Sen. Susan CollinsSusan Margaret CollinsOn The Trail: The first signs of a post-Trump GOP Frustration builds as negotiators struggle to reach COVID-19 deal Shaheen, Chabot call for action on new round of PPP loans MORE (R-Maine), another prominent moderate who is up for reelection, has pushed for GOP leaders to include in the organizing resolution language setting up a debate and vote on witnesses. She, however, won’t say how she’ll vote.

Schumer said these statements indicate there’s growing GOP interest in hearing from new witnesses.

“I think there’s a whole bunch who are really seriously entertaining this,” he said, pointing to polls showing that 64 percent of Republicans are calling for additional witnesses and documents.

The president’s legal team must also be formally notified of the start of the Senate trial and given at least two days to respond, which means opening arguments may not start until later next week.

ADVERTISEMENT

The timeline could slide, however, depending on what Trump’s lawyers want.

Then-President Andrew Johnson was given 10 days to respond to the start of his impeachment trial in 1868, while Clinton had a week of notice. 

Given the delayed start, senators are now wondering if the trial will wrap up by the Presidents Day recess, which is scheduled to start Feb. 15.

If the prosecution, defense and senators use all their allotted time, the first phase of a trial could last six to 10 days, depending on how long senators decide to stay in session each day.

“It’s going to go longer than people think,” warned a veteran Republican senator who was in Congress during Clinton’s 1999 impeachment trial.

A lengthy trial would be a blow to sitting senators running for president, most notably Sens. Bernie SandersBernie SandersGOP lawmaker: Democratic Party 'used to be more moderate' 4 reasons why Trump can't be written off — yet Progressives lost the battle for the Democratic Party's soul MORE (I-Vt.) and Elizabeth WarrenElizabeth Warren4 reasons why Trump can't be written off — yet Here are top contenders to be Biden's VP Kamala Harris to young Black women at conference: 'I want you to be ambitious' MORE (D-Mass.), since it would keep them off the campaign trail. The Iowa caucuses are Feb. 3 with the New Hampshire primary eight days later.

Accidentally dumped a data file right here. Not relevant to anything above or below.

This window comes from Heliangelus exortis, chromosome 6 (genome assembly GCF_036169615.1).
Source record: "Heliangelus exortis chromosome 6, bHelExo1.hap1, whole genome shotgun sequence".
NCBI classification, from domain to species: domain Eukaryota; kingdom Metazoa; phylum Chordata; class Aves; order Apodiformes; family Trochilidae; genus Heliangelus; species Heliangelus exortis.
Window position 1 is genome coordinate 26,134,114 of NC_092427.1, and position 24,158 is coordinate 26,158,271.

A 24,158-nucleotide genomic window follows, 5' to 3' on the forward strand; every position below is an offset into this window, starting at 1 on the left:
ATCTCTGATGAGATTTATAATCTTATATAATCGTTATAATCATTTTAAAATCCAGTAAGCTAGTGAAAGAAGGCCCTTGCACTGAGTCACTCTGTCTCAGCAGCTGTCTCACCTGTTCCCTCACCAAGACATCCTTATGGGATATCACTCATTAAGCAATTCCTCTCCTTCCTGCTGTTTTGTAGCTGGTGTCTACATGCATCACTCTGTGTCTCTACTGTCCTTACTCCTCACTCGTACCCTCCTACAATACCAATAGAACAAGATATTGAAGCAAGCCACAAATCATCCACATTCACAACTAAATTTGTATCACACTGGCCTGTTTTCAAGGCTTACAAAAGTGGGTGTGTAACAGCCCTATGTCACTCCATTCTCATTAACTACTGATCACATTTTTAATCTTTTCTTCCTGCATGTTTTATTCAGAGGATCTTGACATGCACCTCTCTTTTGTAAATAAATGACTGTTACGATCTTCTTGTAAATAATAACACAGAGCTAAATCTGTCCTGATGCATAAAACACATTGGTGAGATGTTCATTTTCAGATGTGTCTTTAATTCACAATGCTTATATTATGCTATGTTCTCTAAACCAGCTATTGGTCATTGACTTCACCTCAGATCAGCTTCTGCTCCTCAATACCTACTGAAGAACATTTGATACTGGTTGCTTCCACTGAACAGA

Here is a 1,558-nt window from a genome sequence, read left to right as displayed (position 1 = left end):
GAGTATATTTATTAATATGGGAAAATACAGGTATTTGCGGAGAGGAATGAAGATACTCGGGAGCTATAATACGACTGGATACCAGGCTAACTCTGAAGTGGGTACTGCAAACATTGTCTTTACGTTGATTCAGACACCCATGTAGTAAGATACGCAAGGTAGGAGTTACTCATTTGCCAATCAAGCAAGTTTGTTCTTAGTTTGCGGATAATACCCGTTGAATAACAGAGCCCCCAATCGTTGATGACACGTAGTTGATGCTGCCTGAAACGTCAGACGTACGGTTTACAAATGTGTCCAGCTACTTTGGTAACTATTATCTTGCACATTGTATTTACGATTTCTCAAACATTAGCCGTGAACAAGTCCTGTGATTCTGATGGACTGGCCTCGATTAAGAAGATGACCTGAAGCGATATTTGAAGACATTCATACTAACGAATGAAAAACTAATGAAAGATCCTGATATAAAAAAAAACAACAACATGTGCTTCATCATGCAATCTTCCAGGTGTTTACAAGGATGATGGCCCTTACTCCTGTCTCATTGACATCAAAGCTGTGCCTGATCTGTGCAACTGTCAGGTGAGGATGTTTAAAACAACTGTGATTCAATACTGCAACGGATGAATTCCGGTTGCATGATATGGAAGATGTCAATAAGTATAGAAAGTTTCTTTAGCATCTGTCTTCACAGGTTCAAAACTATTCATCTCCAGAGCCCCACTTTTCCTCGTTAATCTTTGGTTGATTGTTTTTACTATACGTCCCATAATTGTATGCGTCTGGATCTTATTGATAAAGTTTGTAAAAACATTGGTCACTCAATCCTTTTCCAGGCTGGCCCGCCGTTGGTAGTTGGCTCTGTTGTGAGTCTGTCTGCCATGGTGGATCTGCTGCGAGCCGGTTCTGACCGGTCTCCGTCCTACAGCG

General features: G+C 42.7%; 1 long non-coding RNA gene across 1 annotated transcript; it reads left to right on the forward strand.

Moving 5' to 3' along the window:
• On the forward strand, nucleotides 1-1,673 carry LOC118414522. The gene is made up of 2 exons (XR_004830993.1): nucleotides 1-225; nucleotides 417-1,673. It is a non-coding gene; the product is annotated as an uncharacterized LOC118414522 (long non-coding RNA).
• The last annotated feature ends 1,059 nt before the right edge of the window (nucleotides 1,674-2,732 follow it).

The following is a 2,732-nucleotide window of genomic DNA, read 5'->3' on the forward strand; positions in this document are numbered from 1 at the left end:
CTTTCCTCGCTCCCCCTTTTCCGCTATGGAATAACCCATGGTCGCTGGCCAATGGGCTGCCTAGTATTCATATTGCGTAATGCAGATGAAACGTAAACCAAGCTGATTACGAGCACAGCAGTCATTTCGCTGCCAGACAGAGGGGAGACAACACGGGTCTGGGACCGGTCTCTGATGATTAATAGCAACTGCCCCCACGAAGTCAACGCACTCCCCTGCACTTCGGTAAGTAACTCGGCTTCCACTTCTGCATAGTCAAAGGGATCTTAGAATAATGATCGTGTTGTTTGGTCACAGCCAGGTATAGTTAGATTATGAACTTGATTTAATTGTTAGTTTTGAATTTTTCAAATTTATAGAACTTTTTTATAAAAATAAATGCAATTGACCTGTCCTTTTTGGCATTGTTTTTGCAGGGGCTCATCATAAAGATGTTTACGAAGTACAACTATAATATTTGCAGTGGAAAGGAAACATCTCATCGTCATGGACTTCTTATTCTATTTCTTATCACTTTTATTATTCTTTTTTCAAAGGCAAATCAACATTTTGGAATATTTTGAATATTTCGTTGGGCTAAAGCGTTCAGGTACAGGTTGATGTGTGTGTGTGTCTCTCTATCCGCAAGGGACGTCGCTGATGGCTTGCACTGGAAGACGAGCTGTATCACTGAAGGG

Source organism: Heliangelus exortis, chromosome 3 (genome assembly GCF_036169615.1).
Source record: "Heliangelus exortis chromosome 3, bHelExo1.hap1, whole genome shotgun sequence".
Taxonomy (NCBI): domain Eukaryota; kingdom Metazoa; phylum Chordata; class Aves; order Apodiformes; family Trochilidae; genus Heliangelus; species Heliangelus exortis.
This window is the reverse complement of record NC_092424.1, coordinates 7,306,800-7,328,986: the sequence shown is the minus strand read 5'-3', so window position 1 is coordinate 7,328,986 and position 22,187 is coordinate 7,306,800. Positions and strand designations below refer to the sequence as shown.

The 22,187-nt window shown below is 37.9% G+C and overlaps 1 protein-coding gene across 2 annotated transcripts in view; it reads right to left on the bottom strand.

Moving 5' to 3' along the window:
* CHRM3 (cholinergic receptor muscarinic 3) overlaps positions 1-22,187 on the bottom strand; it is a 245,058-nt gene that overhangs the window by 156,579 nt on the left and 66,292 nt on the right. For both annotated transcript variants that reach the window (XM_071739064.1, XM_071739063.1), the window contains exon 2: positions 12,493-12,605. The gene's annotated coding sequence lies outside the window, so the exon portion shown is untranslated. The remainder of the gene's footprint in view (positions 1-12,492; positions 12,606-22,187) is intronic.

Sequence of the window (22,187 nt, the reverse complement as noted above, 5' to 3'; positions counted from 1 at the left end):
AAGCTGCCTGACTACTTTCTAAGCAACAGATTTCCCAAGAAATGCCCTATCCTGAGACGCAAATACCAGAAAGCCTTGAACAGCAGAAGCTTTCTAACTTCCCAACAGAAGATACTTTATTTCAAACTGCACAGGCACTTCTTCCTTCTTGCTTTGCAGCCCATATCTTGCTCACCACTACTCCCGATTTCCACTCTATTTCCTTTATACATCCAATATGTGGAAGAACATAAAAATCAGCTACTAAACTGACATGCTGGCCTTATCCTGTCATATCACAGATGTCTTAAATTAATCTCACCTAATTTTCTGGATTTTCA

ADVERTISEMENT

Senators will be required to sit in their seats during the arguments and may not have electronic devices, which could make for some very long days as the impeachment managers and defense lawyers read through their arguments.

In a setback to the House prosecutors, video presentations will not be allowed on the Senate floor, a prospect that some Democrats feared last month when they urged Pelosi to delay the articles of impeachment in hopes of pressing McConnell to negotiate rules for the trial more to their liking.

Some senators initially expressed hope that the trial could be finished by Feb. 4, when Trump is scheduled to deliver his State of the Union address, but now that timeline looks unlikely.

How long the process lasts depends on whether senators vote after opening arguments to subpoena key witnesses.

“If people decide they want to call witnesses, it could probably go on for a while,” said Senate Majority Whip John ThuneJohn Randolph ThuneFrustration builds as negotiators struggle to reach COVID-19 deal Unemployment benefits to expire as coronavirus talks deadlock McConnell tees up showdown on unemployment benefits MORE (R-S.D.), who said ending the trial by early next month is a “fairly tight deadline” that is unlikely to be met.

McConnell warned on Tuesday that if Democrats insist on hearing from Mulvaney, Bolton or other senior administration officials, Republicans will press to subpoena Hunter Biden on his Ukraine-related dealings.

ADVERTISEMENT

“We’ll be dealing with the witness issue at the appropriate time into the trial, and I think it’s certainly appropriate to point out that both sides would want to call witnesses that they wanted to hear from,” McConnell said Tuesday when asked about GOP colleagues who want former Vice President Joe BidenJoe Biden2020 Democratic Party platform endorses Trump's NASA moon program Don't let Trump distract us from the real threat of his presidency Abrams: Trump 'doing his best to undermine our confidence' in voting system MORE’s son to testify.

Some GOP lawmakers have also called for the anonymous whistleblower, whose complaint triggered the impeachment proceedings, and House Intelligence Committee Chairman Adam SchiffAdam Bennett SchiffDemocrats exit briefing saying they fear elections under foreign threat Nunes declines to answer if he received information from Ukraine lawmaker meant to damage Biden Hillicon Valley: House panel grills tech CEOs during much anticipated antitrust hearing | TikTok to make code public as it pushes back against 'misinformation' | House Intel panel expands access to foreign disinformation evidence MORE (D-Calif.), who led the House inquiry, to testify at the Senate trial.

“When you get to that issue, I can’t imagine that only the witnesses that our Democratic colleagues would want to call would be called,” McConnell said.

He also made clear the Senate will not vote to immediately dismiss the articles of impeachment, as Trump demanded on Twitter over the weekend.

Trump on Sunday said that anything short of an “outright dismissal” gives “the partisan Democratic witch hunt credibility,” but McConnell said Tuesday there simply aren’t enough votes to do that.

McConnell said “there is little or no sentiment in the Republican conference for a motion to dismiss” the articles of impeachment, adding “our members feel that we have an obligation to listen to the arguments.”